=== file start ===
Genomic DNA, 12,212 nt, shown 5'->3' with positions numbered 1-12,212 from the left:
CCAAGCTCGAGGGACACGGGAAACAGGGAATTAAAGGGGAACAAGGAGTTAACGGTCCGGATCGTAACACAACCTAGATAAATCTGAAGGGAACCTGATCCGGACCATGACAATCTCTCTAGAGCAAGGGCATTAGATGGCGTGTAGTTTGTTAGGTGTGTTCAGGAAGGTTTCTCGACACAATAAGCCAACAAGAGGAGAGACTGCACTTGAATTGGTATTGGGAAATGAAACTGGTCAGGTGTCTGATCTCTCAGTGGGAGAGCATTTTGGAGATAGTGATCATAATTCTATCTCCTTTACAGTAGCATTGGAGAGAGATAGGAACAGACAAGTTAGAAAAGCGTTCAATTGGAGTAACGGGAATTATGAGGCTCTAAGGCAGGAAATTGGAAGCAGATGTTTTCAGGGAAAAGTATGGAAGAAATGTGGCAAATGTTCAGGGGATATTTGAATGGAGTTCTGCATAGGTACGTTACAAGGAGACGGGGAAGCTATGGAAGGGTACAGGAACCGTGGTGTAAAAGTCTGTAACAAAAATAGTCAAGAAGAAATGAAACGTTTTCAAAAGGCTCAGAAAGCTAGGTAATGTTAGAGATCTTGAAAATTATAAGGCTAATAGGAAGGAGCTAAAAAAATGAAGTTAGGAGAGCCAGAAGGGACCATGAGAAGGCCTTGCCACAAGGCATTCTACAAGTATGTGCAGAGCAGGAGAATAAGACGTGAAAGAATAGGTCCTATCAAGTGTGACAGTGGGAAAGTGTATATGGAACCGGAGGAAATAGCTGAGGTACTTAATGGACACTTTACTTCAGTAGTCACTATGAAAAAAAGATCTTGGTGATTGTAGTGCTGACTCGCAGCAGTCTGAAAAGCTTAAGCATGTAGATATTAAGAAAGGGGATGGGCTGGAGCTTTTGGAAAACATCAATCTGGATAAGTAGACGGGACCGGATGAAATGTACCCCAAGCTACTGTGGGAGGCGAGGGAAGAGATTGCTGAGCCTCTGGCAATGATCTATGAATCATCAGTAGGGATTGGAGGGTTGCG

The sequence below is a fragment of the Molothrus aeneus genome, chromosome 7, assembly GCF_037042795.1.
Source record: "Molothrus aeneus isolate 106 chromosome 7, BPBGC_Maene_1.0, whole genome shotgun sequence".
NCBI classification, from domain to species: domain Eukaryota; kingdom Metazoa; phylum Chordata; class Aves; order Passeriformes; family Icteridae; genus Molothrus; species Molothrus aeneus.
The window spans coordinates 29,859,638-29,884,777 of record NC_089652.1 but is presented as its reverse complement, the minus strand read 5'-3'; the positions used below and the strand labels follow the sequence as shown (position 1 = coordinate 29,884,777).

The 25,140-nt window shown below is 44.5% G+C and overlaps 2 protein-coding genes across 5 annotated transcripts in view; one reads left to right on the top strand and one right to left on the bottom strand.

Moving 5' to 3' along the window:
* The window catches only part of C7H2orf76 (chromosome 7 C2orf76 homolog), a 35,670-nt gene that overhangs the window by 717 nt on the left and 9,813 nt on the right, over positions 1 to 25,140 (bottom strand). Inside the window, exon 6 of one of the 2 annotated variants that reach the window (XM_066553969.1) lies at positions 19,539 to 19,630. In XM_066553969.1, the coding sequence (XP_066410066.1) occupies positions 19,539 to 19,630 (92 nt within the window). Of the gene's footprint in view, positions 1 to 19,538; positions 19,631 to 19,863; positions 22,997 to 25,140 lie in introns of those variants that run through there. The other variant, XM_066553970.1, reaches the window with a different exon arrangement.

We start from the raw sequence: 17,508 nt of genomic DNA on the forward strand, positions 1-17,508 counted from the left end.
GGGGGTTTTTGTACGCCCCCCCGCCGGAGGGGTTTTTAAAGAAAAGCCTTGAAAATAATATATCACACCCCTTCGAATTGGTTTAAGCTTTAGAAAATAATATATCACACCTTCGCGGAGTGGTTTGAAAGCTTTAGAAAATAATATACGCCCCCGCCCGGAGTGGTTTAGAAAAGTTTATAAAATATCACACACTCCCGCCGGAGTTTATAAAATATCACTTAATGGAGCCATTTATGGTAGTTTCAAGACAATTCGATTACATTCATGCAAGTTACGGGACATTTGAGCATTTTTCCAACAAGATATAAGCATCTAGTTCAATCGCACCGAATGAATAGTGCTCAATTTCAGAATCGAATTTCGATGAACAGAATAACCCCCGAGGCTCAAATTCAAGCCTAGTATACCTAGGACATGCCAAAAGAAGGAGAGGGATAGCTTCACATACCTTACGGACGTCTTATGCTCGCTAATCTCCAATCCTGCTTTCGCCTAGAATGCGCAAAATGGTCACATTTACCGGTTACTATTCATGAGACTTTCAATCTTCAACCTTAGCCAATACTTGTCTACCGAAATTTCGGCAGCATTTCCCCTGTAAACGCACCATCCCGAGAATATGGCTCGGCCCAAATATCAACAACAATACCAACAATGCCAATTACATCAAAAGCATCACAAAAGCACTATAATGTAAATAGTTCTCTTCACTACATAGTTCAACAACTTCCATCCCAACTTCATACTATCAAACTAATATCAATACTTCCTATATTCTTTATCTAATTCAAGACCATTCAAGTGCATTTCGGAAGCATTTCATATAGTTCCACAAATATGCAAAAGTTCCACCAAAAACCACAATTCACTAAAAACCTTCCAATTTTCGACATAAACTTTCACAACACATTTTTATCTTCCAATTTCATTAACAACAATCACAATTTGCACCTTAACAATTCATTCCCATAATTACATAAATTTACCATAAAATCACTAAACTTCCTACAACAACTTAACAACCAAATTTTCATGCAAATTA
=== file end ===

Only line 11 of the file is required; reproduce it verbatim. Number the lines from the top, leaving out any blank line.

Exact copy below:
GGGGGTTTTTGTACGCCCCCCCGCCGGAGGGGTTTTTAAAGAAAAGCCTTGAAAATAATATATCACACCCCTTCGAATTGGTTTAAGCTTTAGAAAATAATATATCACACCTTCGCGGAGTGGTTTGAAAGCTTTAGAAAATAATATACGCCCCCGCCCGGAGTGGTTTAGAAAAGTTTATAAAATATCACACACTCCCGCCGGAGTTTATAAAATATCACTTAATGGAGCCATTTATGGTAGTTTCAAGACAATTCGATTACATTCATGCAAGTTACGGGACATTTGAGCATTTTTCCAACAAGATATAAGCATCTAGTTCAATCGCACCGAATGAATAGTGCTCAATTTCAGAATCGAATTTCGATGAACAGAATAACCCCCGAGGCTCAAATTCAAGCCTAGTATACCTAGGACATGCCAAAAGAAGGAGAGGGATAGCTTCACATACCTTACGGACGTCTTATGCTCGCTAATCTCCAATCCTGCTTTCGCCTAGAATGCGCAAAATGGTCACATTTACCGGTTACTATTCATGAGACTTTCAATCTTCAACCTTAGCCAATACTTGTCTACCGAAATTTCGGCAGCATTTCCCCTGTAAACGCACCATCCCGAGAATATGGCTCGGCCCAAATATCAACAACAATACCAACAATGCCAATTACATCAAAAGCATCACAAAAGCACTATAATGTAAATAGTTCTCTTCACTACATAGTTCAACAACTTCCATCCCAACTTCATACTATCAAACTAATATCAATACTTCCTATATTCTTTATCTAATTCAAGACCATTCAAGTGCATTTCGGAAGCATTTCATATAGTTCCACAAATATGCAAAAGTTCCACCAAAAACCACAATTCACTAAAAACCTTCCAATTTTCGACATAAACTTTCACAACACATTTTTATCTTCCAATTTCATTAACAACAATCACAATTTGCACCTTAACAATTCATTCCCATAATTACATAAATTTACCATAAAATCACTAAACTTCCTACAACAACTTAACAACCAAATTTTCATGCAAATTA